The Power of Girlhood and the Wayne State Center for Latino/a and Latin American Studies hosted an International Day of the Girl event at StAndrew's Hall on Oct. 11.

Ber-Henda Williams, the founder of the Power of Girlhood, said uplifting girls is necessary because girls issues affect everyone.

“When a girl is impacted the community is impacted and when girls (make) change the whole world changes,” Williams said.

The Power of Girlhood, a local mentorship group for girls, hosted the first International Day of the Girl event seven years ago, Williams said.

The theme of this year’s event was With Her: A Skilled Girl Force! 

The event was a free opportunity for girls from high schools across the Metro-Detroit area to engage in a day to work together on issues affecting girls, while being surrounded by a network of supportive women.

The event featured rock musician Deekah Wyatt and an audio message from Rep. Rashida Tlaib. Attendees were provided free breakfast and lunch, presentations, and breakout sessions.

Over the years, the Power of Girlhood has partnered with different community organizations in order to make this event possible. This is the second year the event has been held on WSU campus and in collaboration with the WSU Center for Latino/a and Latin American Studies, Williams said.

WSU Center for Latino/a and Latin American Studies Academic Advisor Tamara Serrano Chandler said a desire for the students of her center to realize the effect of barriers facing girls drives their involvement with this event.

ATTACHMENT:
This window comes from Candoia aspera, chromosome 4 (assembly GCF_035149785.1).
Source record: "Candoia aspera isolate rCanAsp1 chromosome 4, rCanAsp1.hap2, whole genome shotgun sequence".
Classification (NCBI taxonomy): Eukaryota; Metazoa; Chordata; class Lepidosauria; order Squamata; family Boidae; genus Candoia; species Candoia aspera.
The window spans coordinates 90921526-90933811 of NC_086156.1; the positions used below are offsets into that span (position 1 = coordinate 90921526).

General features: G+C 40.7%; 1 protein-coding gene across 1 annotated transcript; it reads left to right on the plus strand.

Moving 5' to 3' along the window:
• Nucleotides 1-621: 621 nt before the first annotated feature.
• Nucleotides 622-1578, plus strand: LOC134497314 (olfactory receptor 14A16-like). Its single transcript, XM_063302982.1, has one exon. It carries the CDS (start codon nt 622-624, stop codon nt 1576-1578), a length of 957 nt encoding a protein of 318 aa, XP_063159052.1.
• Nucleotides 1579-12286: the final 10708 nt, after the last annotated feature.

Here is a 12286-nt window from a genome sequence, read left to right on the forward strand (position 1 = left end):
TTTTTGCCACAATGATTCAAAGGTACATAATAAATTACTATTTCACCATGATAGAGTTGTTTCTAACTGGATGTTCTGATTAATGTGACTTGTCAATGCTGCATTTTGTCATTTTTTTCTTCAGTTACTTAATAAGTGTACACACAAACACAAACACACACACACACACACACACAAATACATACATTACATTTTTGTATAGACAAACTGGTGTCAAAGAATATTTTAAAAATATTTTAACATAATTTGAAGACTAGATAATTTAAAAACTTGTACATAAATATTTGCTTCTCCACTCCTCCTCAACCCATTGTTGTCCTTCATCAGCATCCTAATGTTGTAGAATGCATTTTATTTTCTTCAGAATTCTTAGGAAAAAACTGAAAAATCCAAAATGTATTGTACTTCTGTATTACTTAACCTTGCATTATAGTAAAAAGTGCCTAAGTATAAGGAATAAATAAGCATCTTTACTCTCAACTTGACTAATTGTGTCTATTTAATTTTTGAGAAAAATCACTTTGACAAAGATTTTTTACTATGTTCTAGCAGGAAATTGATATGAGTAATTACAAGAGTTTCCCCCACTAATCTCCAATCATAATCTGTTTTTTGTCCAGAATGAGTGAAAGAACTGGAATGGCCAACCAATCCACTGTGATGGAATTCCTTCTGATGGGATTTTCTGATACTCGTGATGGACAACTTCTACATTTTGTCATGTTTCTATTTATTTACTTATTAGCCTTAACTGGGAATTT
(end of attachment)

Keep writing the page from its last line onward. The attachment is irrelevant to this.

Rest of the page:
“I think it’s important for our students here in the Center for Latino Studies to be aware of the impact that life and social, cultural and political dynamics have on young women and girls. So, I think our center has an interest in connecting in that way,” Serrano Chandler said.

Lead volunteer Carla Dodd said she likes that the attendees addressed topics that are problems beyond just the local area.

“(This event) appeals to me because they’re tackling issues that not only matter at their own schools or in their own communities, they’re national issues and in some cases global issues,” Dodd said.

There were 13 breakout sessions, addressing issues facing girls such as gender stereotypes, human trafficking, college & career planning, suicide, entrepreneurship, media portrayal, and violence against women. Girls engaged in dialogue on their issue and at the end of the event, each group presented on their topic and proposed solutions.

Al-Ikhlas Training Academy student and attendee Hanan Alawy said she gained a sense of power due to the connections she made with other attendees. 

“I feel empowered. There were a lot of girls who thought in the same way that we did and it was very girl-centered. So, it just gives you motivation and helps you believe that you can be whatever and that you’re not the only girl struggling with issues that we as girls have to face,” Alawy said.

Williams said this event serves to amplify girls' voices, which are often overlooked. 

Girls attending the event came from four high schools in the Metro-Detroit area, and looking towards next year's International Day of the Girl event, organizers hope to increase participation.

"The day provides a pause for us to listen because I don’t believe girls don't have a voice, it's just who’s listening. Having that mic for girls to speak up and say what they see in the world, and that doesn't happen every day," Williams said. 

The International Day of the Girl Child was established by the United Nations in 2012 in order to address the human rights of girls and the pressing issues they face around the world.

Cover photo by Jenna Prestininzi

 

 

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